Abortion rights groups have reminded voters of the consequences of Ohio’s six-week abortion ban that was in effect for 82 days last year — and could go into effect again any day, pending a ruling from the state’s Supreme Court. They repeatedly mention the 10-year-old rape victim who traveled to Indiana for an abortion after doctors in Ohio refused to provide one because of the ban.

In a television ad, a couple tells of their anguish when doctors told them at 18 weeks that a long-desired pregnancy would not survive, but that they could not obtain an abortion in Ohio, forcing them, too, to leave the state for care : “What happened to us could happen to anyone.”

The “yes” side has also appealed to Ohioans’ innate conservatism about government overreach, going beyond traditional messages casting abortion as critical to women’s rights. John Legend, the singer-songwriter and Ohio native whose wife, Chrissy Teigen, has spoken publicly about an abortion that saved her life, urged in a video message, “Issue 1 will get politicians out of personal decisions about abortion.”

The “no” side makes little mention of the six-week ban, or abortion. Yard signs and billboards instead argue that a “no” vote protects parents’ rights. Protect Women Ohio has spread messages on social media and in campaign literature claiming that because the amendment gives “individuals” rather than “adults” the right to make their own reproductive decisions, it could lead to children getting gender transition surgery without parental permission — which constitutional scholars have also said is untrue.

The anti-abortion side is trying to reach beyond the conservative base, and it will have to in order to win. In polls in July and October, 58 percent of Ohio residents said they would vote in favor of the amendment to secure abortion rights, and that included a majority of independents.

Kristi Hamrick, the vice president of media and policy for Students for Life, who opposes abortion and has been “dorm knocking” on college campuses in Ohio, said the anti-abortion side had relied too much on “vague talking points” to try to win earlier ballot measures. “It wasn’t direct in what was at stake and how people would be hurt,” she said. “What is at stake is whether or not there can be limits on abortion, whether we can have unfettered abortion.”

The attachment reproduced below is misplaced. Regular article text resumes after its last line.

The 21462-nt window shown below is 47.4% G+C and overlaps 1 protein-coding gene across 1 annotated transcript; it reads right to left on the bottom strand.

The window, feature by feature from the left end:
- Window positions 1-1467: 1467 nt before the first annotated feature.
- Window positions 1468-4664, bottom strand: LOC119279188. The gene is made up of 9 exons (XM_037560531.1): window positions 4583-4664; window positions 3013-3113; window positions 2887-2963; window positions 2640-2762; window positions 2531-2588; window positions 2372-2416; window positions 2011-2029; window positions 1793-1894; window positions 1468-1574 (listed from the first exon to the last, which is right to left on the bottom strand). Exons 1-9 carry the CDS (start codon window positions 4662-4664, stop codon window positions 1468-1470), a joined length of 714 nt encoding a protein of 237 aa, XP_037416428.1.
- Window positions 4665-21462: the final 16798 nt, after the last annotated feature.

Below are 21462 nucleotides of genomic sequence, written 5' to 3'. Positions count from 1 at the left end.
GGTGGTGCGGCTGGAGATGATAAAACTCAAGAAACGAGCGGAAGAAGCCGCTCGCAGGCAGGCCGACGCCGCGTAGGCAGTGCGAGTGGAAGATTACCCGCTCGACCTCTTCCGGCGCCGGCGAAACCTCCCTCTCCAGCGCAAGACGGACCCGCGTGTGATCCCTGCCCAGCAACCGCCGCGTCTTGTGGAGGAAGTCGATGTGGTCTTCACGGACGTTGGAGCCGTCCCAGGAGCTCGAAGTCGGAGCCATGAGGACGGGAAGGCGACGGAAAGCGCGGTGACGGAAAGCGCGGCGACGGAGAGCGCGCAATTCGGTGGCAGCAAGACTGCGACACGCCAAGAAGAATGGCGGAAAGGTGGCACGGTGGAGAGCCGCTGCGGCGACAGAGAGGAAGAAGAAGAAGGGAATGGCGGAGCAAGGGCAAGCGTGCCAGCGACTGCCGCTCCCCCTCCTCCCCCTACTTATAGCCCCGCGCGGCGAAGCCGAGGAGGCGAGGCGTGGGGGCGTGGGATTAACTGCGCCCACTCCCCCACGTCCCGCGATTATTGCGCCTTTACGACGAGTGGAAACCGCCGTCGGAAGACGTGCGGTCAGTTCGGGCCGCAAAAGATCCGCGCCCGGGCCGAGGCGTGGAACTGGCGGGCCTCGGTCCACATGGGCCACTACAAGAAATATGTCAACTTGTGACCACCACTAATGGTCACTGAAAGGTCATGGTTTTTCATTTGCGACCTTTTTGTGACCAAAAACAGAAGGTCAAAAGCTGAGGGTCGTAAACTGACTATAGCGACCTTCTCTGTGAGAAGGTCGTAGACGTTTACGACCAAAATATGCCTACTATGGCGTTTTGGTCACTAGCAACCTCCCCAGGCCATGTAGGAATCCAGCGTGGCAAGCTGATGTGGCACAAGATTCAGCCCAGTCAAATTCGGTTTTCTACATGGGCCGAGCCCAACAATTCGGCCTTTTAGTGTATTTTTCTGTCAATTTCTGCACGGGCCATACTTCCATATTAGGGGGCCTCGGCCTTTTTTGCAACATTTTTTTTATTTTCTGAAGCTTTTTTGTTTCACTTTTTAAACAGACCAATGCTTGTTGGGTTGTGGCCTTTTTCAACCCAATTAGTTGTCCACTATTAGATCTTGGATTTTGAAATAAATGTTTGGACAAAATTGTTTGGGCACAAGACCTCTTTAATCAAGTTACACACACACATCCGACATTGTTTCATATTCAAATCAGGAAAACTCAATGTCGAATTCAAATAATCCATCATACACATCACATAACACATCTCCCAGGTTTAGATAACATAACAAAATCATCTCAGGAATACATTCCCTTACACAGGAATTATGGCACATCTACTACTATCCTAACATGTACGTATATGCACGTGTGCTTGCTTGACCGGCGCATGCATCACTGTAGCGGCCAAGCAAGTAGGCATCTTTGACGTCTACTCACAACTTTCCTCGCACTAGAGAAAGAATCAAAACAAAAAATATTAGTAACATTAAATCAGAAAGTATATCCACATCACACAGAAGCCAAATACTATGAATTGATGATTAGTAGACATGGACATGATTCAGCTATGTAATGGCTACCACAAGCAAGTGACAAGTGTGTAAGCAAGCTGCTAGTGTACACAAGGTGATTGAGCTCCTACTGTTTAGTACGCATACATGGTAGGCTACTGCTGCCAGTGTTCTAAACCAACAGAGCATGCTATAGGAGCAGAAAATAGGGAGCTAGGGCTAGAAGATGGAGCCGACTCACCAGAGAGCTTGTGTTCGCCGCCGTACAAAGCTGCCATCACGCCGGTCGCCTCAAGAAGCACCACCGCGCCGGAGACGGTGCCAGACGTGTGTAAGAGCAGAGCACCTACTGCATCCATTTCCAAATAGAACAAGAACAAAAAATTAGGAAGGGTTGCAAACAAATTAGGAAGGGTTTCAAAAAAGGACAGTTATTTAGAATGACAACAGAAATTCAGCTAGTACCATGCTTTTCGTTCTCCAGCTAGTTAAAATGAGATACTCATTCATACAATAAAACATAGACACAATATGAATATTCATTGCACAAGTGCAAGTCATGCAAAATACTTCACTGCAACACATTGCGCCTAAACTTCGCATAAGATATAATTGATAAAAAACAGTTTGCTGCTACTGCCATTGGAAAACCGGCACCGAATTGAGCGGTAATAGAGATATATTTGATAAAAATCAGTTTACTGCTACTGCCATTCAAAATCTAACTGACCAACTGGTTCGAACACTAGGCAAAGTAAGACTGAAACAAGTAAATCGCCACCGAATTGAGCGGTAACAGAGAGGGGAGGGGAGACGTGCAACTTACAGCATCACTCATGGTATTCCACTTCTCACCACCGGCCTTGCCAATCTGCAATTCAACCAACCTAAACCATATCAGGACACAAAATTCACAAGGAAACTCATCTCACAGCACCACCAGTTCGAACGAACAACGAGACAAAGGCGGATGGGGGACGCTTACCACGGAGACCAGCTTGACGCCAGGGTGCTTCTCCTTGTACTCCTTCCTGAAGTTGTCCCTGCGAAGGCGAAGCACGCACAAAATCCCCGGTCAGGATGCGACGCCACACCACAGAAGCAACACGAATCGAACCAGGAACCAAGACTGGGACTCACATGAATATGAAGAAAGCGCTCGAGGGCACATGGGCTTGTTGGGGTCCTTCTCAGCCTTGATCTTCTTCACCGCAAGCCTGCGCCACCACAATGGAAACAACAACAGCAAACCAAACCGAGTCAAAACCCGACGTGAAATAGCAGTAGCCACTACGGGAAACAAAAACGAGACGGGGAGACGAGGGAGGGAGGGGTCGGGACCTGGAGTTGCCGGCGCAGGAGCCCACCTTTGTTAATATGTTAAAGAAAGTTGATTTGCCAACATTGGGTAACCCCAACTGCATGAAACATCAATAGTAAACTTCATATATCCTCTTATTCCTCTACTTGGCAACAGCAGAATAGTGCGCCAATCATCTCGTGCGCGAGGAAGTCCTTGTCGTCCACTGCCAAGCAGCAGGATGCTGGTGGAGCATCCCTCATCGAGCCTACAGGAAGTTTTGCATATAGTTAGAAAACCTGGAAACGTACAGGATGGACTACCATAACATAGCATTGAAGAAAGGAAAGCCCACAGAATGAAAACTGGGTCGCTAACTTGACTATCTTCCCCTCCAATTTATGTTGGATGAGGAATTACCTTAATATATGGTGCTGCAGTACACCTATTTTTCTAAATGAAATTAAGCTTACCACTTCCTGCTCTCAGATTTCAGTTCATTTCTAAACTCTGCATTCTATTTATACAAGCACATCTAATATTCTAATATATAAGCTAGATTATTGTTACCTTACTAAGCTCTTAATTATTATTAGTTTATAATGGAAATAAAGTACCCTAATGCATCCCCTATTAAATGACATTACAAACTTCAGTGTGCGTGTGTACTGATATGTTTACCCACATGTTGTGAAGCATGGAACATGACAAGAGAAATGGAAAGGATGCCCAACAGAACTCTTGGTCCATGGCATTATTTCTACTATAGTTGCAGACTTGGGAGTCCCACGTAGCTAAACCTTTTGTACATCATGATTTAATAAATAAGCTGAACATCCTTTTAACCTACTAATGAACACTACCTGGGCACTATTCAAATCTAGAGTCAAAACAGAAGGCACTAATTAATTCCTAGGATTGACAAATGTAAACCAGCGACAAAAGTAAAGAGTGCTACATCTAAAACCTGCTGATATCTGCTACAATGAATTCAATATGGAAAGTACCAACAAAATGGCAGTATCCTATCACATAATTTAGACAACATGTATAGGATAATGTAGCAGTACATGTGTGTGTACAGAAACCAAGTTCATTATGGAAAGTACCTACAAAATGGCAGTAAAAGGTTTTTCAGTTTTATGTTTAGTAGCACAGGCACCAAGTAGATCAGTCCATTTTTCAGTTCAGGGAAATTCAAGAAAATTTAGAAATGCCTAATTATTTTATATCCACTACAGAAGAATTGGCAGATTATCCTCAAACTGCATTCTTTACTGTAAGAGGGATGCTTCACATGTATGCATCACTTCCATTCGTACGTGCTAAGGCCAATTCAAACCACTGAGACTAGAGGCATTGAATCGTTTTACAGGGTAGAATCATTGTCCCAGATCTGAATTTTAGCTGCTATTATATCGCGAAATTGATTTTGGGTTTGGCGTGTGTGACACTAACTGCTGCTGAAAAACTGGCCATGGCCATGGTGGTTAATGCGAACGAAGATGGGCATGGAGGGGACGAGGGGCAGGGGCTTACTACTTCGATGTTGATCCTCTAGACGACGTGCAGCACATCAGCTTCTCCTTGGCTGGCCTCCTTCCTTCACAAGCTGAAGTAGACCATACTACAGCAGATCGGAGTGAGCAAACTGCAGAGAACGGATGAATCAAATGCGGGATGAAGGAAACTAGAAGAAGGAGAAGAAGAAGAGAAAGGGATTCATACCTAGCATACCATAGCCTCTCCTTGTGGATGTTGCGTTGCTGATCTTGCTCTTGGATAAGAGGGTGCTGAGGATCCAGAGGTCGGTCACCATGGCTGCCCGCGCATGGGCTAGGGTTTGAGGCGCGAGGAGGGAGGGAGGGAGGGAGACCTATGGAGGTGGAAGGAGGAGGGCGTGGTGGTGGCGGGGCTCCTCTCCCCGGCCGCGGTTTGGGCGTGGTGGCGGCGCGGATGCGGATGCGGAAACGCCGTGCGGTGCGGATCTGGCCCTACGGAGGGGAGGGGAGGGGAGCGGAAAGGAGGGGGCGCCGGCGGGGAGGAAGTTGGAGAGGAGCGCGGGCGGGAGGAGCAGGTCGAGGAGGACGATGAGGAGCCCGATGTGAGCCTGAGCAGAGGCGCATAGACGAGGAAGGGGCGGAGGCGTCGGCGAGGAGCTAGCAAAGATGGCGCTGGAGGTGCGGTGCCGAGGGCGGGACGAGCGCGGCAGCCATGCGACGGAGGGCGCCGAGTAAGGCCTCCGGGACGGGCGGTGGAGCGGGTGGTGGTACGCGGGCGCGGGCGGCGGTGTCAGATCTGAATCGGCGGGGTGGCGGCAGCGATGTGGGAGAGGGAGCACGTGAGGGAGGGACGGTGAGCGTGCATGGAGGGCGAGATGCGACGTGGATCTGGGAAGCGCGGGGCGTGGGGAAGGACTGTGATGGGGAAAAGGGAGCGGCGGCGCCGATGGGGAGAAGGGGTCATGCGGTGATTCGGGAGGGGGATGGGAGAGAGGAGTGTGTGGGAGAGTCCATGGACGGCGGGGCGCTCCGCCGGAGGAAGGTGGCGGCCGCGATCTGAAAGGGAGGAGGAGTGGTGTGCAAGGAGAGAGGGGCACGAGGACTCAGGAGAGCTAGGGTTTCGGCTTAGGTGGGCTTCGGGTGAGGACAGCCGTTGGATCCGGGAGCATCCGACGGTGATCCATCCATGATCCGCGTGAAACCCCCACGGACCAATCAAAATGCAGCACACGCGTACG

In Ohio, the anti-abortion side has leaned into arguments that the amendment would encourage “abortion up until the moment of birth.” An ad aired during the Ohio State-Notre Dame football game featured Donald Trump warning, “In the ninth month, you can take the baby and rip the baby out of the womb of the mother.”

Data shows late-term abortions are rare and usually performed in cases where doctors say the fetus will not survive. In Ohio, there were roughly 100 abortions after 21 weeks of pregnancy in 2020.

National groups have poured in money, making this an unusually expensive off-year race. Ohioans United for Reproductive Rights, the coalition of abortion rights groups supporting the amendment, has spent $26 million since Labor Day, nearly three times as much as Protect Women Ohio, and most of that money has come from outside the state.

At the market hall, the group of pediatricians leading the canvases for the “yes” side landed mostly on people who had heard about the amendment and supported it.

One voter, Ashley Gowens, introduced herself to one of the doctors as “Stephanie’s mom,” thanking him for “standing up for my daughter’s rights.” Ms. Gowens worried that abortion rights supporters would be misled by the language on the ballot, or not realize they had to vote again — and differently — after the August election called by Republicans. “I know that it was done purposefully,” she said. “The only way they could knock this down was to confuse people.”

David Pepper, a former state Democratic Party chair, said he too feared the August election had sapped some energy, and that the anti-abortion messages against extremism will appeal to Ohioans’ reluctance to change their Constitution.

“You kind of have to run the table on your arguments, and they all have to be pretty persuasive for people to vote yes,” he said. “All you have to do to convince someone to vote “no” is give them one reason.”